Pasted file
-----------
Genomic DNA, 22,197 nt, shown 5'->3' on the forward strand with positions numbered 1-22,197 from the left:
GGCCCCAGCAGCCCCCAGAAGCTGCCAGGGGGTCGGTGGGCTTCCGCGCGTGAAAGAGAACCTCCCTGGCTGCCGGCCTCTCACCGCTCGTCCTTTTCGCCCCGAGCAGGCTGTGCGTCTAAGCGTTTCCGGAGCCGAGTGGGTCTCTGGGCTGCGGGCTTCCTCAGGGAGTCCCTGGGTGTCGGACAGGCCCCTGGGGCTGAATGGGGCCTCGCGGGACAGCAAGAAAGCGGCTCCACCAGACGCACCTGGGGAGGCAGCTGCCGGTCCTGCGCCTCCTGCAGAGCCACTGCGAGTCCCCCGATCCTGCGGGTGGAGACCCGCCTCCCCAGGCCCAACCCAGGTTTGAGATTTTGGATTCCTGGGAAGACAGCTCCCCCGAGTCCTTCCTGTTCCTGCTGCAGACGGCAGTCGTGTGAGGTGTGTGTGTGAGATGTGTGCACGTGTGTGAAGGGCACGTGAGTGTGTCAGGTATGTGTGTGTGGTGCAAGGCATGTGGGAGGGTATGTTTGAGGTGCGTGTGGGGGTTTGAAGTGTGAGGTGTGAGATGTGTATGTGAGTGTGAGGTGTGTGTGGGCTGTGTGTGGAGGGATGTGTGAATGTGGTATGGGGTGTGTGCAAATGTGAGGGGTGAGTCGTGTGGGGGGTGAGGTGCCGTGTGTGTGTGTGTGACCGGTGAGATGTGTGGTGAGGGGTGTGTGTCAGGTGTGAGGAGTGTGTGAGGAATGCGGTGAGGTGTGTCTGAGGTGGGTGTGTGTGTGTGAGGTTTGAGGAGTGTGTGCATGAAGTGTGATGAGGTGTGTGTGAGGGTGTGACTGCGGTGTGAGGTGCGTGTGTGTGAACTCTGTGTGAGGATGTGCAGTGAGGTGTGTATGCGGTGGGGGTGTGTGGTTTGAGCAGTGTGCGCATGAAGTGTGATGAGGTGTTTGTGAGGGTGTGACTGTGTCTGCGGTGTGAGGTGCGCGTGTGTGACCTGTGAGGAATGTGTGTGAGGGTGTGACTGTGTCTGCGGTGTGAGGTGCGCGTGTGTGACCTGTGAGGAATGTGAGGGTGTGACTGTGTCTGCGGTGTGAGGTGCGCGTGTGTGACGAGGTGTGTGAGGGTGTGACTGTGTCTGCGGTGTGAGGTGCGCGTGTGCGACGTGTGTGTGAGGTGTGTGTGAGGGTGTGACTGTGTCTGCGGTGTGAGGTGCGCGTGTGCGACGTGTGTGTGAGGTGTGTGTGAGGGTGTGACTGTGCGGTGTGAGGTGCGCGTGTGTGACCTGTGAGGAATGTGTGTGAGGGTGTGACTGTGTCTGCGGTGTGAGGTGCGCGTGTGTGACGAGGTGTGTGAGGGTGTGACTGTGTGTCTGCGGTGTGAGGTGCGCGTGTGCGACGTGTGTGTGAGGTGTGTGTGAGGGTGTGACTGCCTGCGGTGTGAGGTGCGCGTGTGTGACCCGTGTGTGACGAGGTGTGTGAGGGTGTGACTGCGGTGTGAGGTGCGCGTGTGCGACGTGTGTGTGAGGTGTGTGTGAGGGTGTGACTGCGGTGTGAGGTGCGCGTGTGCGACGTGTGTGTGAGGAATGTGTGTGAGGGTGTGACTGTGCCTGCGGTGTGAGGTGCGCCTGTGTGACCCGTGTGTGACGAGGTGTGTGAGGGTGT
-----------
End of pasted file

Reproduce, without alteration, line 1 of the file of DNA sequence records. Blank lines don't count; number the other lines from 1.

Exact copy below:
Genomic DNA, 22,197 nt, shown 5'->3' on the forward strand with positions numbered 1-22,197 from the left: